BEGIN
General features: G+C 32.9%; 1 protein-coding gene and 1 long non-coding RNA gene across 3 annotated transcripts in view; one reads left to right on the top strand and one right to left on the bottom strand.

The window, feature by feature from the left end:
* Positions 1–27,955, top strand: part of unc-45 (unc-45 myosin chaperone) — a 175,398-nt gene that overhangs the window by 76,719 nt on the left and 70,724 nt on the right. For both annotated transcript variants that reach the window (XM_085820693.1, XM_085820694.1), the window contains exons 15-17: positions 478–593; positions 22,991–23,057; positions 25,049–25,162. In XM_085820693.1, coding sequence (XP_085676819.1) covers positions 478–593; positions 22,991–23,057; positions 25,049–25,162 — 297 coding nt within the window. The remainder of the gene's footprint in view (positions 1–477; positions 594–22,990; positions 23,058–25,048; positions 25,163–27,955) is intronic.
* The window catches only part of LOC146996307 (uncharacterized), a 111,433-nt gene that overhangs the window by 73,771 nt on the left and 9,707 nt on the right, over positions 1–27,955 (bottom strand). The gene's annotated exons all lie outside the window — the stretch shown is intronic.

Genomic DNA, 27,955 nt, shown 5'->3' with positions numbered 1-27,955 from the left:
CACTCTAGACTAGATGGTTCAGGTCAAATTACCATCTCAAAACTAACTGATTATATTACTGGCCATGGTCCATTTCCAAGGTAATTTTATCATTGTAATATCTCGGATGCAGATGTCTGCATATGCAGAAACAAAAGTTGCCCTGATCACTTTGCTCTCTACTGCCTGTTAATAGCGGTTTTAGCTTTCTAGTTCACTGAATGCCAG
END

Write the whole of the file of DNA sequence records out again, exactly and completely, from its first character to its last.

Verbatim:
General features: G+C 32.9%; 1 protein-coding gene and 1 long non-coding RNA gene across 3 annotated transcripts in view; one reads left to right on the top strand and one right to left on the bottom strand.

The window, feature by feature from the left end:
* Positions 1–27,955, top strand: part of unc-45 (unc-45 myosin chaperone) — a 175,398-nt gene that overhangs the window by 76,719 nt on the left and 70,724 nt on the right. For both annotated transcript variants that reach the window (XM_085820693.1, XM_085820694.1), the window contains exons 15-17: positions 478–593; positions 22,991–23,057; positions 25,049–25,162. In XM_085820693.1, coding sequence (XP_085676819.1) covers positions 478–593; positions 22,991–23,057; positions 25,049–25,162 — 297 coding nt within the window. The remainder of the gene's footprint in view (positions 1–477; positions 594–22,990; positions 23,058–25,048; positions 25,163–27,955) is intronic.
* The window catches only part of LOC146996307 (uncharacterized), a 111,433-nt gene that overhangs the window by 73,771 nt on the left and 9,707 nt on the right, over positions 1–27,955 (bottom strand). The gene's annotated exons all lie outside the window — the stretch shown is intronic.

Genomic DNA, 27,955 nt, shown 5'->3' with positions numbered 1-27,955 from the left:
CACTCTAGACTAGATGGTTCAGGTCAAATTACCATCTCAAAACTAACTGATTATATTACTGGCCATGGTCCATTTCCAAGGTAATTTTATCATTGTAATATCTCGGATGCAGATGTCTGCATATGCAGAAACAAAAGTTGCCCTGATCACTTTGCTCTCTACTGCCTGTTAATAGCGGTTTTAGCTTTCTAGTTCACTGAATGCCAG